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Brexit: Govt has ‘no red lines’ in talks with Labour – Hammond | Politics News

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Chancellor Philip Hammond has said the Government has “no red lines” as they hold crunch Brexit talks with Labour.

Speaking at a meeting of finance ministers in Romania, Mr Hammond said there may be an “exchange” of text with Labour on Saturday, adding that “we are holding every possibility open”.

He said: “We should be open to listen to suggestions that others have made.

“Some people in the Labour Party are making other suggestions to us, of course we have to be prepared to discuss them.

“Our approach to these discussions with Labour is that we have no red lines, we will go into these talks with an open mind and discuss everything with them in a constructive fashion.

“I am optimistic that we will reach some form of agreement with Labour.”

Shadow Brexit secretary Keir Starmer and shadow business secretary Rebecca Long-Bailey leaving the cabinet office in Whitehall, London.
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Shadow Brexit secretary Keir Starmer and shadow business secretary Rebecca Long-Bailey leaving the cabinet office

The comments run at odds with the Labour Party’s account of the talks, which appeared to stall on Friday night.

Shadow Brexit Secretary Sir Keir Starmer said the government had refused to change the text of the Political Declaration – the document that outlines the UK’s planned future trading relationship with the EU.

Shadow home secretary Diane Abbott said: “We engaged in these talks in good faith. Keir Starmer has written to the government to say he wants to continue the talks, so in that sense they are going on.

“There is concern that the government doesn’t want to alter the Political Declaration.”

She added: “The government perhaps has to show a little more flexibility than it seems to have done so far.”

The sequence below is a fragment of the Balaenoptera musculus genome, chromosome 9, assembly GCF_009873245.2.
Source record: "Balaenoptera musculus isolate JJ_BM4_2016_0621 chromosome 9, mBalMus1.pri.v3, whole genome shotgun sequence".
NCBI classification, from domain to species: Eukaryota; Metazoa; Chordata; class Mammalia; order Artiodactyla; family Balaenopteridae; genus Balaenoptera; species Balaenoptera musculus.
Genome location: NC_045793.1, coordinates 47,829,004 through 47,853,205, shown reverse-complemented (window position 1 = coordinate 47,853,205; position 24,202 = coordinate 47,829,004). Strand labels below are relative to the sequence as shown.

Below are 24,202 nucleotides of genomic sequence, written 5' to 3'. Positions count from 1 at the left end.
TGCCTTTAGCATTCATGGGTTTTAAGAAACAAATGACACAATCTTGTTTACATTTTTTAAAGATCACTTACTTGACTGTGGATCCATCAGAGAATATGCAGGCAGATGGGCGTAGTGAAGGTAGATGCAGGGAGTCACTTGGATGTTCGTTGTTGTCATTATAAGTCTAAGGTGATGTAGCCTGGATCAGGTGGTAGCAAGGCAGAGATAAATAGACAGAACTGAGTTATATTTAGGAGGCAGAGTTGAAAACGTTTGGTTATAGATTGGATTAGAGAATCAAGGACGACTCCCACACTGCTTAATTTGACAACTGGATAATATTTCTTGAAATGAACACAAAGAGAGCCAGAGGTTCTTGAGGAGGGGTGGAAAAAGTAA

Downing Street said serious proposals had been made and it was prepared to change the wording of the deal to reach a compromise.

But splits in the Conservative Party over what approach to take to Brexit throws doubt on whether those negotiating with Labour have as much leeway as the chancellor suggests.

Mr Hammond is not part of the negotiating team and while he may have an open mind to the talks, others in the cabinet will want the government’s red lines to remain as indelible as ever.

The Brexit Secretary appears ready to leave without a deal
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Stephen Barclay has been involved in the Brexit talks

Speaking to Sky News earlier in the week, one government source said efforts were under way behind the scenes to stop negotiators agreeing to the key Labour demand of a customs union.

“We’re fighting the good fight,” the source said.

A customs union would mean no tariffs on imports and exports with the EU, but it would make it much more difficult for the UK to strike its own trade deals with other countries.

Labour leader Jeremy Corbyn (centre), shadow Brexit secretary Keir Starmer and shadow business secretary Rebecca Long-Bailey in his office in the Houses of Parliament
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Jeremy Corbyn (centre), shadow Brexit secretary Keir Starmer and shadow business secretary Rebecca Long-Bailey in parliament

On Friday night, Labour sources said they were suspicious about the lack of cabinet resignations that would be expected if the prime minister was serious about moving towards a closer trading relationship with the EU.

Mr Hammond also risks stoking more tension with cabinet colleagues and Brexiteers in his party.

Earlier this week, he faced a backlash after suggesting another public referendum on Brexit was a “perfectly credible proposition”.

Defence Secretary Gavin Williamson dismissed the claim, saying “there is no need for any other referendum”.

Saturday’s intervention by the chancellor may just be an attempt to love bomb Labour into submission, and get them back to the negotiating table.

But for those in the room, the delicate state of the Conservative Party may mean they feel they are negotiating with one hand tied behind their back.

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